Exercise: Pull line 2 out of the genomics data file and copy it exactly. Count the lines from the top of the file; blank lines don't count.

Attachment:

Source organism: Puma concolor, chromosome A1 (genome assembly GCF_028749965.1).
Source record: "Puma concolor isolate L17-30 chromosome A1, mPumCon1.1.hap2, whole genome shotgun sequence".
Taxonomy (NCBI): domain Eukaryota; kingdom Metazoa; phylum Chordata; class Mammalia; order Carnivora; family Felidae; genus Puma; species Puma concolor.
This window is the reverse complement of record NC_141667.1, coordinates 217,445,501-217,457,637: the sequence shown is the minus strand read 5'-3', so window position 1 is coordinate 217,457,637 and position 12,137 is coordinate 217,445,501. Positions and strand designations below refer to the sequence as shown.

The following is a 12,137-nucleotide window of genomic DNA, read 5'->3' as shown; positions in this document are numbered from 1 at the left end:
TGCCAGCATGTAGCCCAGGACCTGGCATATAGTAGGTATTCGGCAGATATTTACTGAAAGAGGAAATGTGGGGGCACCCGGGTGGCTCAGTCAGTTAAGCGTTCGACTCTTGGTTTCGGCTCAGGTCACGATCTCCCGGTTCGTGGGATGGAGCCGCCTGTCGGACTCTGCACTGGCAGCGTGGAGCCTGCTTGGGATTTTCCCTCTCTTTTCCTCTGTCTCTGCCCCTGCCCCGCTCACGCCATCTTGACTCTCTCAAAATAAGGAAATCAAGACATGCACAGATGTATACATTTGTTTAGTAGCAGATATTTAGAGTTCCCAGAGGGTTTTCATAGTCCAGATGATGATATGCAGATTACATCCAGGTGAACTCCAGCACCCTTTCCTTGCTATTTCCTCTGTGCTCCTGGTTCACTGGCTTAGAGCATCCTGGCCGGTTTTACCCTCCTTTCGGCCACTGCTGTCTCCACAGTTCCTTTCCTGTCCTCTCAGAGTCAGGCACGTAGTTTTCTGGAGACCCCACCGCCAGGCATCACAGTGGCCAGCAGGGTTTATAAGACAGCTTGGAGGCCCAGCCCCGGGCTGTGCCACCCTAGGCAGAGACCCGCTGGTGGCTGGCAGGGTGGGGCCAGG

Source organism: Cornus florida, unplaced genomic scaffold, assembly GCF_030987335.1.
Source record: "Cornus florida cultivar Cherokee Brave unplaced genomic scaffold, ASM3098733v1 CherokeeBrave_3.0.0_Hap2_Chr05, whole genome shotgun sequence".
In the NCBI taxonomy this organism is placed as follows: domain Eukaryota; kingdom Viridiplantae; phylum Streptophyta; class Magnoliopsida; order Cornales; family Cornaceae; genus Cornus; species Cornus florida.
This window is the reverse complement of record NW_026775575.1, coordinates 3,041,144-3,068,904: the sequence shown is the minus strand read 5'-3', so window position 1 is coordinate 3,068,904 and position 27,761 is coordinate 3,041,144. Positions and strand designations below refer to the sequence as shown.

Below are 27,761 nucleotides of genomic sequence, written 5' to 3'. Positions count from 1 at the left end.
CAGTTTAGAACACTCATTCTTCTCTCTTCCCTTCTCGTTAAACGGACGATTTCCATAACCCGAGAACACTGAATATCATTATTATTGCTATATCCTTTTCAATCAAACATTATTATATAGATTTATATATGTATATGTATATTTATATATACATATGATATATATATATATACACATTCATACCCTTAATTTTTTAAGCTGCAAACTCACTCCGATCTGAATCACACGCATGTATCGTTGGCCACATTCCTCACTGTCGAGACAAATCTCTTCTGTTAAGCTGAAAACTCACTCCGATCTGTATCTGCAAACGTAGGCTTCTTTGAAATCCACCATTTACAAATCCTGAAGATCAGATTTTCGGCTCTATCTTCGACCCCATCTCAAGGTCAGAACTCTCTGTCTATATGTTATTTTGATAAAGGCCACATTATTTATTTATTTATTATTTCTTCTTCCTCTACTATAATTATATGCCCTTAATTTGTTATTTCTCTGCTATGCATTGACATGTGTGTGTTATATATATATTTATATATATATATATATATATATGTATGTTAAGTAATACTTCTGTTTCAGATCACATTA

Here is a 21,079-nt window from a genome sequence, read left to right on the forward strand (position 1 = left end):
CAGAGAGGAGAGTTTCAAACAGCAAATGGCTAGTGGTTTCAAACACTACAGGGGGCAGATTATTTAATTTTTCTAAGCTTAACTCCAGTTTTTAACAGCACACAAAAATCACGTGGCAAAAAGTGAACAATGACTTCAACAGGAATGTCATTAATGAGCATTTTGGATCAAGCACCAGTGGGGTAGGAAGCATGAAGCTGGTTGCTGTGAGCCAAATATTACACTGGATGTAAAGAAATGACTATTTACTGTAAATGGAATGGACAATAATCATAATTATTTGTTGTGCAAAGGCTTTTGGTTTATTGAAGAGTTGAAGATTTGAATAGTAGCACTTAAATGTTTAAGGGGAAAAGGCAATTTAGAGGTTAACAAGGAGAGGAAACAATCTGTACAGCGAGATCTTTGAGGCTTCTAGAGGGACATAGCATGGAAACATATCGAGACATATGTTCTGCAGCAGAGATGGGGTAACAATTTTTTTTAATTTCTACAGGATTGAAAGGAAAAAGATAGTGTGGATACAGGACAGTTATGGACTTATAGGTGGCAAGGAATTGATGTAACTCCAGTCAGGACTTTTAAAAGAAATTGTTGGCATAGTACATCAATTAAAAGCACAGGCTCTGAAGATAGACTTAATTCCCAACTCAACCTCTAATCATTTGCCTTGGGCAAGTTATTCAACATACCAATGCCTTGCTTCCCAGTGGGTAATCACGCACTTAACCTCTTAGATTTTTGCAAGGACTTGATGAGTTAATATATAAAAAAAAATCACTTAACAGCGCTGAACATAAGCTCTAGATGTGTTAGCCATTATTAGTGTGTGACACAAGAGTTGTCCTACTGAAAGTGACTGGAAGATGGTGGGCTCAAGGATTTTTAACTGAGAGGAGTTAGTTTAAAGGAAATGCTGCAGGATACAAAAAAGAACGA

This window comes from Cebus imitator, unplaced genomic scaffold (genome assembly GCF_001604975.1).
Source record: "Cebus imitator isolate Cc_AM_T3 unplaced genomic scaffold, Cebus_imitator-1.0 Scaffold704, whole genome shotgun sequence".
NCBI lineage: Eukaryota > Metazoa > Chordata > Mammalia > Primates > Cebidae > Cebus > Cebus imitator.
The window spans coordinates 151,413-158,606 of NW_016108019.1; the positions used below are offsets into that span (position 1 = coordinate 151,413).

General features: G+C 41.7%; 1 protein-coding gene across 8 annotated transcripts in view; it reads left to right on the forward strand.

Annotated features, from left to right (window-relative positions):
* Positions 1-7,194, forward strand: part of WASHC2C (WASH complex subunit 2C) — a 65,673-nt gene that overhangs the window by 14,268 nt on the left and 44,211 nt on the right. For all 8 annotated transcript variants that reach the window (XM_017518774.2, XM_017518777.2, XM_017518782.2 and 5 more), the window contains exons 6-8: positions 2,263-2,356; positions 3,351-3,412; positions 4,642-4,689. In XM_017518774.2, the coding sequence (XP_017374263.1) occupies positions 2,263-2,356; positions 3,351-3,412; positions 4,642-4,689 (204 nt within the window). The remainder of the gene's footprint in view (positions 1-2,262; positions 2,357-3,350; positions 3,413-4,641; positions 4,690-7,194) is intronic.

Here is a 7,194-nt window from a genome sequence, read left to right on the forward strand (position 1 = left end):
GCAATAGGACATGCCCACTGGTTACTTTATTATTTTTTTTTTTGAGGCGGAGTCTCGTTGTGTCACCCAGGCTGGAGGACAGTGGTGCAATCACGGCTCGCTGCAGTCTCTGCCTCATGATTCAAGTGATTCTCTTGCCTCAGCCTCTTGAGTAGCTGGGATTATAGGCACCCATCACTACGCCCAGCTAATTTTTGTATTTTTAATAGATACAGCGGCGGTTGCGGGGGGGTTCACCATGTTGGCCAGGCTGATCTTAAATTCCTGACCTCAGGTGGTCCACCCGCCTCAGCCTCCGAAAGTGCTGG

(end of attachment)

Source record: "Puma concolor isolate L17-30 chromosome A1, mPumCon1.1.hap2, whole genome shotgun sequence".